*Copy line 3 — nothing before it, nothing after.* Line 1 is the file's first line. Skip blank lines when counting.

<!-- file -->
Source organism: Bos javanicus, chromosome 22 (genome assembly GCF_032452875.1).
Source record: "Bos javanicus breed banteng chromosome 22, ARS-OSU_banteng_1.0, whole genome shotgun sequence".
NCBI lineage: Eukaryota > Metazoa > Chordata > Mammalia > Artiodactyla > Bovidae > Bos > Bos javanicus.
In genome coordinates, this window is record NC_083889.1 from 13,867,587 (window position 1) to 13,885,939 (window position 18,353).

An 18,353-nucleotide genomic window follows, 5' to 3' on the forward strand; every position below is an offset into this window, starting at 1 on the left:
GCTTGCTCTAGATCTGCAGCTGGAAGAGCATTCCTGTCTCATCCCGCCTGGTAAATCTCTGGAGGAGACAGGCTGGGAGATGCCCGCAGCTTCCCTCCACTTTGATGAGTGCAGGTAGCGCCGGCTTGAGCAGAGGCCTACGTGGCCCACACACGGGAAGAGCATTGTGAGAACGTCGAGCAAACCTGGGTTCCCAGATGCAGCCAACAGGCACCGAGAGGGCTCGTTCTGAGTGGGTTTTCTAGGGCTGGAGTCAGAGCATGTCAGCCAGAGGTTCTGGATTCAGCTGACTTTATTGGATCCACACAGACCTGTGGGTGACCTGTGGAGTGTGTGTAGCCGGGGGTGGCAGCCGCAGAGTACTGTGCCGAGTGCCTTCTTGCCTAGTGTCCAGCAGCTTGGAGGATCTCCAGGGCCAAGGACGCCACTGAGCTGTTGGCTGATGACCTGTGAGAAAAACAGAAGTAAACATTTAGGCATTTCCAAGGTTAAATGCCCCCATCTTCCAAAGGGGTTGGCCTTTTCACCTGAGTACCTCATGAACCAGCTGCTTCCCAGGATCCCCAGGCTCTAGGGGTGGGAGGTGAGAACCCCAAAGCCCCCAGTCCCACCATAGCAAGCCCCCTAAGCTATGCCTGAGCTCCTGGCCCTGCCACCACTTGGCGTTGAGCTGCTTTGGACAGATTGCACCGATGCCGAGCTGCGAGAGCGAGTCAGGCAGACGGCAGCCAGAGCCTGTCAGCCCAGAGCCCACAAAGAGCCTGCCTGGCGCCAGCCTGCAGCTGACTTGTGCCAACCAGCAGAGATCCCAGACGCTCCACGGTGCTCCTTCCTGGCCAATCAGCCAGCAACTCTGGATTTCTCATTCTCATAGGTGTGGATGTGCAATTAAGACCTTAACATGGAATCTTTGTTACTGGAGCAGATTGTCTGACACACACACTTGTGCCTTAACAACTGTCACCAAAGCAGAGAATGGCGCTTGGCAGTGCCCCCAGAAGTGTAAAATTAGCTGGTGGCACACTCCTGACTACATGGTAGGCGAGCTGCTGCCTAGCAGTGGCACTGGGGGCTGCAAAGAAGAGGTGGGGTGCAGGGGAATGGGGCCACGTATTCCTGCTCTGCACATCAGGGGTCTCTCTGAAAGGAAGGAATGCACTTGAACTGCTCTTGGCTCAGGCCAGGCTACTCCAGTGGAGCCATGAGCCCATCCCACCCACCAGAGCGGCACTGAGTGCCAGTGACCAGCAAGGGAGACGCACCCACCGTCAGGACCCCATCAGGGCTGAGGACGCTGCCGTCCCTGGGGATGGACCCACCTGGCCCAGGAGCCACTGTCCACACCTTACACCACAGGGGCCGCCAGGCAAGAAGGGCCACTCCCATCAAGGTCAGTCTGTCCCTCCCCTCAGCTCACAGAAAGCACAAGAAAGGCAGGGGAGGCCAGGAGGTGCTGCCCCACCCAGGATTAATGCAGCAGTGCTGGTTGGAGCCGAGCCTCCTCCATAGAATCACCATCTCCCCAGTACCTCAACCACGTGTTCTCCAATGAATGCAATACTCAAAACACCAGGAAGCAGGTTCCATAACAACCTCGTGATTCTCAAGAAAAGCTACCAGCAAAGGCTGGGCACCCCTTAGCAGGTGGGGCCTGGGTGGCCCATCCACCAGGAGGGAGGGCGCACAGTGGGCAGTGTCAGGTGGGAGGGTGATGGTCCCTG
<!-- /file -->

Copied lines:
NCBI lineage: Eukaryota > Metazoa > Chordata > Mammalia > Artiodactyla > Bovidae > Bos > Bos javanicus.